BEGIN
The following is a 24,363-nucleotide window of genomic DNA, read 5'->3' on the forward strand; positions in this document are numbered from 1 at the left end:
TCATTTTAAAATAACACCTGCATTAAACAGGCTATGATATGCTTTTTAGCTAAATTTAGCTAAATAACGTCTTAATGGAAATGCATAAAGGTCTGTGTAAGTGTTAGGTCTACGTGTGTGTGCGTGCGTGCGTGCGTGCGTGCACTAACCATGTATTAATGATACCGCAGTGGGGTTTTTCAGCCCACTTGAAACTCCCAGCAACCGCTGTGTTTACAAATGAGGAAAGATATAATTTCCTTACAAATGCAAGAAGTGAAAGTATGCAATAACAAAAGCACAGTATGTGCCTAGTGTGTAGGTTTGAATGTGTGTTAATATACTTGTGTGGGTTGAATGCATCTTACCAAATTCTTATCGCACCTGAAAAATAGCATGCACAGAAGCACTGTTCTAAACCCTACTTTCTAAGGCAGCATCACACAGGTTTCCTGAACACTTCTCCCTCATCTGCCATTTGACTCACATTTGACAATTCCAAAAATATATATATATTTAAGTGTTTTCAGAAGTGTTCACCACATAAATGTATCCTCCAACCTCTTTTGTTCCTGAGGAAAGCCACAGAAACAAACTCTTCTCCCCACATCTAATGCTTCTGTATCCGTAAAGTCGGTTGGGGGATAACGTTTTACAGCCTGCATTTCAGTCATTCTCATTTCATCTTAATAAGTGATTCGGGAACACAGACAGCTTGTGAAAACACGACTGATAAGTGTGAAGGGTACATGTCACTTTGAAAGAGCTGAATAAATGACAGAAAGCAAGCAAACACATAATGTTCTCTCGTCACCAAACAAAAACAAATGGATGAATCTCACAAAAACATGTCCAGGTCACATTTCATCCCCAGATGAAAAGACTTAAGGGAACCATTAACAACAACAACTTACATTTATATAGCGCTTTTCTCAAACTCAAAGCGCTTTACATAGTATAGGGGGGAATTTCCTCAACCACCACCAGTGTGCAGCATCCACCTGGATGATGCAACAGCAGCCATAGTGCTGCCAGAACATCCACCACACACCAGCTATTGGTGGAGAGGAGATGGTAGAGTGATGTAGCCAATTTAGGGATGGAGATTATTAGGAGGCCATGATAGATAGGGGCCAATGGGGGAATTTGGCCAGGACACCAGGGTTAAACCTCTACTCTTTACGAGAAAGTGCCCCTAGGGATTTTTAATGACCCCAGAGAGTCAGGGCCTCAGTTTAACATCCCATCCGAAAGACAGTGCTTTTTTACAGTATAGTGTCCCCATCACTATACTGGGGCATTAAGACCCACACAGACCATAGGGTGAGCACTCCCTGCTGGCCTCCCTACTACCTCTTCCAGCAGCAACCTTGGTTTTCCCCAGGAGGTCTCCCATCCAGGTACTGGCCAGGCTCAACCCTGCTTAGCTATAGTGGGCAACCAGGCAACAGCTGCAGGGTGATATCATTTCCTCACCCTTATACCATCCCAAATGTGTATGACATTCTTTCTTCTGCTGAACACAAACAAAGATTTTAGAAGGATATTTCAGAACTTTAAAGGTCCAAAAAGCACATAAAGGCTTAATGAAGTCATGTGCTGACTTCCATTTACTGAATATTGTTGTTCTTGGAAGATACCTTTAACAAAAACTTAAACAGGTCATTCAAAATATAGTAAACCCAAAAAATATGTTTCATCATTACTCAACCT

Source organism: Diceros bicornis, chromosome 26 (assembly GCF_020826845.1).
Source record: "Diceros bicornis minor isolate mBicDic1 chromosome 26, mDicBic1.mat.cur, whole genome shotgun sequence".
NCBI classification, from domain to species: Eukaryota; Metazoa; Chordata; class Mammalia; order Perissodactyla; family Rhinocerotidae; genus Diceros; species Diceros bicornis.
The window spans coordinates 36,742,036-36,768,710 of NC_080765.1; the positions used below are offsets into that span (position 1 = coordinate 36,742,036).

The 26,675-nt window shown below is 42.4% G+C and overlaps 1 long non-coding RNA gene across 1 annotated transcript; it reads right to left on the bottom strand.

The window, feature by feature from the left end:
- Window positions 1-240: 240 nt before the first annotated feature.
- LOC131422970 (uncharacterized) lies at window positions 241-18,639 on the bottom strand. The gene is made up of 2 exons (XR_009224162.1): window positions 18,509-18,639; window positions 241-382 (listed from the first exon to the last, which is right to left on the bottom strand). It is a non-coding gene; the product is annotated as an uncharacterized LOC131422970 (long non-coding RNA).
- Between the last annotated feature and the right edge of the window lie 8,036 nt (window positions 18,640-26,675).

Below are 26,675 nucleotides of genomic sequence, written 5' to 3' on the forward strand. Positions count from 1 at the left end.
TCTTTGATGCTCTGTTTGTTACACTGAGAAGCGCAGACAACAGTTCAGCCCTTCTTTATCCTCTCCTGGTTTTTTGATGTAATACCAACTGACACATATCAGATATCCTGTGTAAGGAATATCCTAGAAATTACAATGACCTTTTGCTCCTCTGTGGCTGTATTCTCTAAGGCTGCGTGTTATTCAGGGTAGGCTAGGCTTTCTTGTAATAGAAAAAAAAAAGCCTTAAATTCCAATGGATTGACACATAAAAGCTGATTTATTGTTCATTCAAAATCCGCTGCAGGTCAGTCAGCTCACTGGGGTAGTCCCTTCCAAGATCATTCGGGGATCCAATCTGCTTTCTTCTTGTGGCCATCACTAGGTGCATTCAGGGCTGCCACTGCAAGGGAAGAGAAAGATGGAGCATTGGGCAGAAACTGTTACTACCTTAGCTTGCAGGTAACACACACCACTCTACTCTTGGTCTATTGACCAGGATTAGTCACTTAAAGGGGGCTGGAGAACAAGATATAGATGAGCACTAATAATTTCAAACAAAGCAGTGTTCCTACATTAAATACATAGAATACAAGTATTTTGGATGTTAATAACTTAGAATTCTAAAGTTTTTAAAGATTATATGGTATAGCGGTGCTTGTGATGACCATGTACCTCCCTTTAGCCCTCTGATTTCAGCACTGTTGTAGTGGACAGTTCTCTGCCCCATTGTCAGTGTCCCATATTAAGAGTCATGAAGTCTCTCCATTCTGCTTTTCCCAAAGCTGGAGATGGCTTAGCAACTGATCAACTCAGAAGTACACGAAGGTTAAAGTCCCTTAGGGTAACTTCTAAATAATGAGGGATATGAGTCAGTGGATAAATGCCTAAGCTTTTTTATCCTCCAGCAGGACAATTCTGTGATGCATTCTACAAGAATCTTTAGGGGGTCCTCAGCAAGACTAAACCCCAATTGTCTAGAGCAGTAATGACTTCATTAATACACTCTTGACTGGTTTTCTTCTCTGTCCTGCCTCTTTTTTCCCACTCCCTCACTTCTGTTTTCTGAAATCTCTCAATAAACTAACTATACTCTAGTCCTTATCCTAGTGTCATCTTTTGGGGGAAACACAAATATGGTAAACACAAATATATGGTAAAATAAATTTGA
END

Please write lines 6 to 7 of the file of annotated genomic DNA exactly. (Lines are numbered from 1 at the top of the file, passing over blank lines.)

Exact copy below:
The window spans coordinates 36,742,036-36,768,710 of NC_080765.1; the positions used below are offsets into that span (position 1 = coordinate 36,742,036).

The 26,675-nt window shown below is 42.4% G+C and overlaps 1 long non-coding RNA gene across 1 annotated transcript; it reads right to left on the bottom strand.